This blog was featured on 07/28/2016
Travel writing

To keep me on task and trying new things, I enrolled in an online Travel Writing course this semester.  Our first assignment was a travel essay, conveying the feeling of a place through storytelling.  Here is my first attempt.

Mes Chausseures

Last summer my daughter and I spent several weeks in the South of France.  As temporary residents of a small seaside village, we spent our days swimming in the Mediterranean with local women, searching for the best baguette, shopping in local markets, and doing our best to blend and experience the local culture.  

My husband joined us the last week and we were thrilled share our new home.  The afternoon he arrived, we took him to our favorite local beach to wash away the jet lag with some salt water.  He insisted on renting the stereotypical Riviera style chairs with umbrellas from the beachfront cafe rather than laying on the sand with the locals.  It was a warm July day and we all went for a swim.  From about 25 yards offshore I just happened to look up and see a young couple stroll across the beach, stop and pick something up near our chairs, and continue walking.

“Camille, those people just picked up your new sandals!” 

“No, surely not....” my 15 year old mused.  After all, we hadn’t had any problems thus far.  But we still started to swim to shore.  As the three of us hit the beach, I watched the young man drop the sandals and his girlfriend slipped them on her bare feet.  We started running

My husband went all-out American yelling, “STOP THIEF!” in his Southern accented English.  I instructed my daughter to return to our fancy chairs.  She later said she watched her two bathing suit clad, soaking-wet parents run up the hill then turned to see 100 sets of French eyes looking at her.

The sidewalk, beautifully landscaped with tropical plants, went up the bank and spat us out on a city street.  A uniformed bellman, splendid in his gold braided epaulettes and tall chapeau,  looked at us in amazement as I blurted something about, “le garcon” and “mes chausseures” and my husband yelled, “WHICH WAY DID THEY GO?”  The bellman’s white-gloved hand pointed and I saw the young couple running up the sidewalk toward the next village.  I followed.  As I started to run, remember I was in a bathing suit with no shoes, I realized, “these are out of shape, cigarette-smoking, European teenagers and I ran a half marathon this spring” and I began to gain ground.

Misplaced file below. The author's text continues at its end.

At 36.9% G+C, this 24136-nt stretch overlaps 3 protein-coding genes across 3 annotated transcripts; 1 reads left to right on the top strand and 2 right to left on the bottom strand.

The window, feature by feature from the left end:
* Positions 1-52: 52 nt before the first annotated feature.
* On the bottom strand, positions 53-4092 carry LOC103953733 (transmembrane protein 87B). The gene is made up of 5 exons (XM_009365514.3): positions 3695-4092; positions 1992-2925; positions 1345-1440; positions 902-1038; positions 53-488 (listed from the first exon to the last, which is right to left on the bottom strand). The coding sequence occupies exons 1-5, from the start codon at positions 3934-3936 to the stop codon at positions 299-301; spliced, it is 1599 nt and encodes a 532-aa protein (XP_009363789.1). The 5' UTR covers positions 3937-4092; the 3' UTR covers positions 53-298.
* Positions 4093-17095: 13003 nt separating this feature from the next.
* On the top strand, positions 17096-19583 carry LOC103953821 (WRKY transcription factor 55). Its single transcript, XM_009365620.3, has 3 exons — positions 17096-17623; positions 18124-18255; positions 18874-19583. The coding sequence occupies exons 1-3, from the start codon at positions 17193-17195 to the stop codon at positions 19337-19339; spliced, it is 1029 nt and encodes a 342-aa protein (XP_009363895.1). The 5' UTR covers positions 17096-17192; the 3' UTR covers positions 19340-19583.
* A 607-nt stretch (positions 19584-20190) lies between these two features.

Meanwhile, Captain America had flagged down a couple of parking cops on bicycles.  While I am sure they did not understand his verbal language, they got it.  They pedaled past me, marched the delinquents back down the hill where they were chastised profusely and handed over my daughter’s new french sandals.

Triumphant, my husband and I headed back down the hill.  As we emerged from the sidewalk, we were met by 100 sets of expectant eyes and cheers and kudos from the local side of the beach-not the umbrellas.


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  • Elizabeth, I commend you for trying a new writing style!  And travel writing is such fun.  There are several types of travel pieces, as you have undoubtably learned.  Looks like you are working on a travel essay.  Travel essays are organized much like regular personal essays, often employing the ABDCE format (Action, Background, Development, Climax and Ending), but with an emphasis on place.

    If you were to play around with that format, your story might start with "Camille, those people just picked up your new sandals!" and move into describing how you and your daughter were waist-deep in the warm waters of the French Riviera (or something, you get the idea).  As a suggestion, I'd then give background about the sandals -- where they were bought, how the interaction went...something that would give the reader a real feel for this little French village and why the sandals were important.  ...A scene that shows us the village's character and characters.  Then you can return to the action of chasing the thieves down the street barefoot and bathing-suit clad.  

    You probably also have had a session on "show, don't tell."  What did it feel like to run down the street?  Was the pavement hot on your feet?  Rocky?  Were your boobs bouncing?  Were you embarrassed?  Empowered?  Angry that these people would steal your daughter's shoes?  Were you self-conscious about the white sunscreen on your nose?  Did you smell roasting coffee as you sprinted past cafe-loungers?  Bring us into your skin!  And bring us into this place to differentiate it from any other beach.  

    I like reading the Best Women's Travel Writing series published by Traveler's Tales.  I get great examples of different travel essay writing styles to play around with in my own writing.  (I'm in the 2011 book with the essay you can hear me read on my website -- link below.)

    Good luck with your travel writing course -- and with your travels!  

    Kelly Hayes-Raitt

    Mosey on over to my web site and sign in for your free gift -- an mp3 of me reading my book's first chapter about a beggar in Iraq! ...And a pre-publication discount!